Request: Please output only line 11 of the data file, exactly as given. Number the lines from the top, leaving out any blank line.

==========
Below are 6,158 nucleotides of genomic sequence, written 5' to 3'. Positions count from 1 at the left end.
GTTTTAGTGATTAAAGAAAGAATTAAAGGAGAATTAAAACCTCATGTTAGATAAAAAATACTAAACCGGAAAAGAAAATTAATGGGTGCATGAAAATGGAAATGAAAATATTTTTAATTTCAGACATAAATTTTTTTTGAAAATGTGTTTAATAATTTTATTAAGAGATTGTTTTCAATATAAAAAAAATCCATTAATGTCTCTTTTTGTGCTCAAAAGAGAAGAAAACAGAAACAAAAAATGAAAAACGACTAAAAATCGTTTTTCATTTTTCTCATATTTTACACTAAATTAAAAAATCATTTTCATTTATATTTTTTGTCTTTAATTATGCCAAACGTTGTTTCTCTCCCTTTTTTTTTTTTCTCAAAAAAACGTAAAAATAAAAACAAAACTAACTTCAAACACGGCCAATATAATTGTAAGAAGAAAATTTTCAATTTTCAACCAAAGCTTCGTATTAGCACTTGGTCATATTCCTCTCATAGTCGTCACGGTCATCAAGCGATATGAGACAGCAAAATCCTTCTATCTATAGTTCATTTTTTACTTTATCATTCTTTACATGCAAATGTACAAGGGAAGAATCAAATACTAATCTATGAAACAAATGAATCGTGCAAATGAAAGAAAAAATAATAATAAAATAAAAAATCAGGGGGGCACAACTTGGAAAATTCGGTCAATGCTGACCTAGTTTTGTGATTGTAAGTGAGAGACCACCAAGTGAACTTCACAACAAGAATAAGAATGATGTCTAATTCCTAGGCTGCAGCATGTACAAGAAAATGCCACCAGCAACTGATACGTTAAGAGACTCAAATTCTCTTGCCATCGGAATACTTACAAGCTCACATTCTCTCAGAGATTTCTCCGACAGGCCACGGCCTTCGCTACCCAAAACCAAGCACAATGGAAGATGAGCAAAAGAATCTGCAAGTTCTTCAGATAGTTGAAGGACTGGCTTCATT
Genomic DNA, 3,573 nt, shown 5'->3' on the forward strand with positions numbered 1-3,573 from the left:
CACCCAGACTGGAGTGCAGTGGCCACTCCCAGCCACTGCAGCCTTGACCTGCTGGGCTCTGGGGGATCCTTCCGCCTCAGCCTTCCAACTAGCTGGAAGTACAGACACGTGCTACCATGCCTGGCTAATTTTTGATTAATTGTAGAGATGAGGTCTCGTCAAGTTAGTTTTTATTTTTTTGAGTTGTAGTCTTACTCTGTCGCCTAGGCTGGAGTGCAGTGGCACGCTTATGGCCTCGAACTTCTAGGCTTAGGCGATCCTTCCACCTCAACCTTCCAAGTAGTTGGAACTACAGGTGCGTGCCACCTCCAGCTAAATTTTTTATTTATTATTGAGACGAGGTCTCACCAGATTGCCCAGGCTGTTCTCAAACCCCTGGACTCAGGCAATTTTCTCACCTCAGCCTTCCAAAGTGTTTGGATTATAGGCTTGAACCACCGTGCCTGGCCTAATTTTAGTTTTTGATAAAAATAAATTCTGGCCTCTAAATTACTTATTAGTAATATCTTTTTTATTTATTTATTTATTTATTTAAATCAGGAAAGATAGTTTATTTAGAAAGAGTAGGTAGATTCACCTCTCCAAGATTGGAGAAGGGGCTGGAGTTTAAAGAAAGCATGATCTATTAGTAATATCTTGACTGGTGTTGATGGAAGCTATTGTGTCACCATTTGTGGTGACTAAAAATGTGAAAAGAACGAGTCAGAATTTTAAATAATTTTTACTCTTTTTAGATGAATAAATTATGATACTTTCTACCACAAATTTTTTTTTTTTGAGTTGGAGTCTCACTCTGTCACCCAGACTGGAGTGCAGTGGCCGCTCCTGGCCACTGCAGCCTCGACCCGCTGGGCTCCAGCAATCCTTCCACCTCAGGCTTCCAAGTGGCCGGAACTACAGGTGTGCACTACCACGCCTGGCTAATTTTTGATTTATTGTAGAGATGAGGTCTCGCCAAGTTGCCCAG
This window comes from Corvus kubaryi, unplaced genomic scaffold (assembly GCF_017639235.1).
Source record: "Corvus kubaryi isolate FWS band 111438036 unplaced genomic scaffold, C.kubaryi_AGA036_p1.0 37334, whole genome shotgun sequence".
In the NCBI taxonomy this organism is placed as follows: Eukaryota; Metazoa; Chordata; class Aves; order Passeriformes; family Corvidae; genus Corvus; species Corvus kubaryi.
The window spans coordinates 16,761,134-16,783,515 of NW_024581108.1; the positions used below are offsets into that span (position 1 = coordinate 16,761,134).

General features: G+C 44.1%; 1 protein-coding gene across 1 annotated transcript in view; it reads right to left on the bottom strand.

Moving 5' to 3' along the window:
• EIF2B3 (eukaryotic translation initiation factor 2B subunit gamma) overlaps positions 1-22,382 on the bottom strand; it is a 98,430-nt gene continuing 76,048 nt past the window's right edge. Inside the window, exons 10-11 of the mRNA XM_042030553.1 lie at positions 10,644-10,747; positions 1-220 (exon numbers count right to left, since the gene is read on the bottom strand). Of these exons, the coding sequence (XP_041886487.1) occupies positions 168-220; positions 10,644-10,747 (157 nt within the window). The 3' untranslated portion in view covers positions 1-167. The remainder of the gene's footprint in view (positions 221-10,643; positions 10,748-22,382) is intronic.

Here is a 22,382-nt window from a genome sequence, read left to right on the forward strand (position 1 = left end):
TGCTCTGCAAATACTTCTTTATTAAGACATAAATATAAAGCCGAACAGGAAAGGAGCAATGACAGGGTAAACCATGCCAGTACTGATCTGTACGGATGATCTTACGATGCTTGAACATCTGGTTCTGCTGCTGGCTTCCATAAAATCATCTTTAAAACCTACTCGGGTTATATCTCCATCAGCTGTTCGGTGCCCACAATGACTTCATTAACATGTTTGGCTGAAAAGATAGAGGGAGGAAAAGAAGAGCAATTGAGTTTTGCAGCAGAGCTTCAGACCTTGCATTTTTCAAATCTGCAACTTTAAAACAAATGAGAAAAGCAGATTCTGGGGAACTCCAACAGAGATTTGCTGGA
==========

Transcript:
• EIF2B3 (eukaryotic translation initiation factor 2B subunit gamma) overlaps positions 1-22,382 on the bottom strand; it is a 98,430-nt gene continuing 76,048 nt past the window's right edge. Inside the window, exons 10-11 of the mRNA XM_042030553.1 lie at positions 10,644-10,747; positions 1-220 (exon numbers count right to left, since the gene is read on the bottom strand). Of these exons, the coding sequence (XP_041886487.1) occupies positions 168-220; positions 10,644-10,747 (157 nt within the window). The 3' untranslated portion in view covers positions 1-167. The remainder of the gene's footprint in view (positions 221-10,643; positions 10,748-22,382) is intronic.